The Reviews are In

What faculty really think of online criticism

By Zac Neuendorf

Since the early 2000s has given students an opportunity to turn the tables and review their professors with criteria ranging from class difficulty to hotness — important gauges certainly. Bringing a Yelp sensibility to academia is meant to service the students, but possibly at the expense of a professor’s reputation, which is the point.

After speaking with a few professors, we found that they were overall cynical with the execution of the site, but sympathized with why students would flock there. “I cared more I didn’t get one of the spicy hot votes than what any of the comments said,” jokes Andrew Pritchard, a professor at Greenlee School of Journalism and Communication. He feels it is important for students who peruse to be skeptical of the reviews. “When I have a good experience with a business my first thought isn’t to run to Yelp to tell everyone how great they were. But as soon as something bad happens, then I’m going to write the negative Yelp review.”

“When there are critical comments, there are nuggets of very helpful information for us. They might not always be couched in the nicest language…”

Debra Gibson, also a professor in Greenlee, bears similar sentiments, “It’s like letters to the editor. People aren’t going to reach out to a publication and tell them they are doing a good job, but if they have an axe to grind they will publish their opinions that often isn’t supportive.”

Going over to with the mindset of the professor, it is easy to see why the site’s format weighs on the side of pathetic rather than useful. Most professors have a few dozen ratings at the most, dating from before 2012. Professors’ overall conduct and approach to their classes are bound to change in a five-year period, especially when the mercurial nature of updating technology has pressured professors to reimagine how they blend their course with tech.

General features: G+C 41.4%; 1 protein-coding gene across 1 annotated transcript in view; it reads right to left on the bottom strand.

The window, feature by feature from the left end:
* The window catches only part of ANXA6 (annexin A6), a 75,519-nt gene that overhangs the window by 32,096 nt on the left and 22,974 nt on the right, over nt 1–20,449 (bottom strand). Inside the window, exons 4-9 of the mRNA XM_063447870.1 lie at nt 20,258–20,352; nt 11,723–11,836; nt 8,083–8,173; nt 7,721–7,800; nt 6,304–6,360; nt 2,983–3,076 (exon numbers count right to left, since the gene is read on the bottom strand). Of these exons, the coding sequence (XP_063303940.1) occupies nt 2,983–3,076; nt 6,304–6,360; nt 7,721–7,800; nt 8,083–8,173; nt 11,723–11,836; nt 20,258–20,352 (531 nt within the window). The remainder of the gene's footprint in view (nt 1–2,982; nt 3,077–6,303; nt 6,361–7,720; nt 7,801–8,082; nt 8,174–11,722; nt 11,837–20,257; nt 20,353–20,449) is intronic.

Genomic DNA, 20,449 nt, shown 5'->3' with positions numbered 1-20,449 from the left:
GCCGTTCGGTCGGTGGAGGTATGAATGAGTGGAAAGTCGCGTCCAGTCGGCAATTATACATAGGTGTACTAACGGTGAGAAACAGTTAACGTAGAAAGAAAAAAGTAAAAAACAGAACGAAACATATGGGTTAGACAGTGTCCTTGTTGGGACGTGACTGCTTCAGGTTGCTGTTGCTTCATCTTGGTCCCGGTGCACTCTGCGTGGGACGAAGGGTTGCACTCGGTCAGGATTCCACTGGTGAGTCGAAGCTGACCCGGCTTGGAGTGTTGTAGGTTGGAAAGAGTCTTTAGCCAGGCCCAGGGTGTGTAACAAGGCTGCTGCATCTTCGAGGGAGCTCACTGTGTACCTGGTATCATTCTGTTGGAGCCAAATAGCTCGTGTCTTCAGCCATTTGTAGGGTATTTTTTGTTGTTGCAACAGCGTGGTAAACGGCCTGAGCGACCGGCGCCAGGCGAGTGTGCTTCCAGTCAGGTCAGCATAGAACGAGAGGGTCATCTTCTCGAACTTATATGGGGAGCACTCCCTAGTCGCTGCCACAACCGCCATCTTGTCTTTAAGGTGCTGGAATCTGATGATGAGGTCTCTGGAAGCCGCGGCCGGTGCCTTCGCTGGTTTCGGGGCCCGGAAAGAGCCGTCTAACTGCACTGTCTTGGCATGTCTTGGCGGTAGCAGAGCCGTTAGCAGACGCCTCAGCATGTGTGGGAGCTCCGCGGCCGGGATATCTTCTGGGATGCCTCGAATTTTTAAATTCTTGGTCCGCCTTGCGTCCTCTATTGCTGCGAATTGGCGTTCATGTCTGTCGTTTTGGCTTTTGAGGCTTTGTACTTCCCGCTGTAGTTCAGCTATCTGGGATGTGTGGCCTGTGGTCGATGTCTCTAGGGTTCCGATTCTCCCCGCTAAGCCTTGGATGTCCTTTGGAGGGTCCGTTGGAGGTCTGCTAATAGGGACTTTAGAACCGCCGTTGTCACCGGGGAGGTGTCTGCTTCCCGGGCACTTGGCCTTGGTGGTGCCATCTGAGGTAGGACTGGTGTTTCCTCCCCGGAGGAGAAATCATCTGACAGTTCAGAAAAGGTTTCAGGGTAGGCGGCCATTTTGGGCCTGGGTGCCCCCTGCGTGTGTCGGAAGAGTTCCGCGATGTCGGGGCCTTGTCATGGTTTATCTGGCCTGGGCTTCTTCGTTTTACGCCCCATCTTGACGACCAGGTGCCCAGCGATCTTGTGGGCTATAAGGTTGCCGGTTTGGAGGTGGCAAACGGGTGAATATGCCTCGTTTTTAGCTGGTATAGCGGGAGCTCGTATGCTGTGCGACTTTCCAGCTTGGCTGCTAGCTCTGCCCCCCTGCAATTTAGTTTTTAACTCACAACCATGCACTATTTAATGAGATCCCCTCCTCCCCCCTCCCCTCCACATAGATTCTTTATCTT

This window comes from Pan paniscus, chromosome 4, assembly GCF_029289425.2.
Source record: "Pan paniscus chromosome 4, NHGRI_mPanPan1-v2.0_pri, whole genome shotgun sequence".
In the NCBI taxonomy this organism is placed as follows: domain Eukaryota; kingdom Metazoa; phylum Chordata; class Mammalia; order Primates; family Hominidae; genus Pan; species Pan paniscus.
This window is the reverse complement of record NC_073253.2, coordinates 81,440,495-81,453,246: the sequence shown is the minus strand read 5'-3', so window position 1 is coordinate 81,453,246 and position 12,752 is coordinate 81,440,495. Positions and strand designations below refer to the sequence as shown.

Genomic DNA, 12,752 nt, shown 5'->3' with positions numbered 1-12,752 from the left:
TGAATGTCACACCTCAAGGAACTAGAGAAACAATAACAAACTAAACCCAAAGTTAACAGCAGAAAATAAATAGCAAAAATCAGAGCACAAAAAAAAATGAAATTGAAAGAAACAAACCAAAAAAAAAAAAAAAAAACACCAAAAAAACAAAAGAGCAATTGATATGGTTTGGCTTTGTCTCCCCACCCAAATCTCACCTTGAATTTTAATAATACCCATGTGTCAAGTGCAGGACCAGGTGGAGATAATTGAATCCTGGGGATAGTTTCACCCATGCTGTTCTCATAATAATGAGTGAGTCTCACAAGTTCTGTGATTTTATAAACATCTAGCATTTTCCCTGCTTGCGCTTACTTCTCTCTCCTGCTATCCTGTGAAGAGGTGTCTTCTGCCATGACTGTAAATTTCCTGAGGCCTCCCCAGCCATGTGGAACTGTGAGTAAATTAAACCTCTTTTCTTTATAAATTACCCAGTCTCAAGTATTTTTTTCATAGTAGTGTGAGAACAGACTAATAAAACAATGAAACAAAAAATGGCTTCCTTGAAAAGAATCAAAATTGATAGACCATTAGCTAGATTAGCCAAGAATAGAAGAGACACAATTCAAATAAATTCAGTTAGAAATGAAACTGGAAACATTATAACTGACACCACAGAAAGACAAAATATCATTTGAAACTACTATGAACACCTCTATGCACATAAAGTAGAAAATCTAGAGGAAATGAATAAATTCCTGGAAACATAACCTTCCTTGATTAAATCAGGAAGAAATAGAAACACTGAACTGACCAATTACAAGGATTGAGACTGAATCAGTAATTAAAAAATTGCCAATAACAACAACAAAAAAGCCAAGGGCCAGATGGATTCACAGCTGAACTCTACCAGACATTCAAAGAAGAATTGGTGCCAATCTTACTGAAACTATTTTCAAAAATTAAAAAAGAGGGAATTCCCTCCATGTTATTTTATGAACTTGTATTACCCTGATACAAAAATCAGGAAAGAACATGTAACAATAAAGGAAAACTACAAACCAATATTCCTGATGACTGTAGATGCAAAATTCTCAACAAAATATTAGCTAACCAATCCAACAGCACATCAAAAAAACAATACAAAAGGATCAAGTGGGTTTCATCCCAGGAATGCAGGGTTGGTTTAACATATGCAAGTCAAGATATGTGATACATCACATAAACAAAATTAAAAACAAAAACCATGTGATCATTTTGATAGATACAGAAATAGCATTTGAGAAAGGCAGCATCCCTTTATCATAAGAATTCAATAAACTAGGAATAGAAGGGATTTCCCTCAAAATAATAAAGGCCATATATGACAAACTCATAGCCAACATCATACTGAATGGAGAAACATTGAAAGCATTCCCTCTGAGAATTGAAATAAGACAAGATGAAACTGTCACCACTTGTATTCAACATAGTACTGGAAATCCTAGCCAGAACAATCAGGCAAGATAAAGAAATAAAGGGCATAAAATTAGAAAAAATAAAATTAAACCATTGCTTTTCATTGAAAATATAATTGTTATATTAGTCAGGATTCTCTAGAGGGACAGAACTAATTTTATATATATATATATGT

“A truism in graduate school, which is also probably mostly true for undergrads, is that students should pick courses based on the quality of the professor at least as much as on the subject matter,” Steve Kawaler, an Iowa State astronomy professors, notes, emphasizing the well-meaning mission of to be an aggregate of students’ experience with an instructor. Students receive most of the dirt about professors from real-life students who have taken the course and can impart their critiques complete with facial expressions and inflection.

Universally and unsurprisingly, professors rely on course evaluations to determine students’ opinions and how to adjust their courses accordingly, and reviews gets ignored completely. “When there are critical comments, there are nuggets of very helpful information for us. They might not always be couched in the nicest language,” Gibson comments about the importance of the course evaluations professors are required to give us.

As you know, course evaluations are handed out annoyingly toward the end of the semester just when the brunt of projects and studying is piling up and threatening to topple over just in time for finals. So the evaluations, which are instrumental to professor’s’ perspective on themselves, are skirted around like a Salvation Army volunteer outside a Walmart with their bell, every ring being an email reminder to “Please fill out the course evaluation.”

“Now that we do online course evaluations versus filling in the bubble sheets in class, participation just went through the floor,” Pritchard says. “Faculty will take their teaching evaluations into account, at the same time filtering them through knowing those evaluations are written by fewer students with the strongest opinions, which means you’ll get people who absolutely hated or loved the class. But the professor is trying to teach to the middle.”

The anonymity of course evaluations permits students to unleash pent-up vehemence onto their professor. “There is an extra layer in there [with anonymity] that it is an entitlement just to cut loose and criticizing this person on whatever terms they want,” Pritchard continues, focusing on how these evaluations can act as just another landing pad for misogyny, “I think there is a skew with the ratings female faculty members get on this and course evaluations. There are more comments about appearance and threats that I haven’t experienced or that male faculty have had to deal with.”

But professors are able to filter through the muck in order to glean constructive feedback— they just wish more students took the time to fill them out earnestly. According to Gibson “We definitely pay attention to them. The people who employ us see those numbers and see those responses.”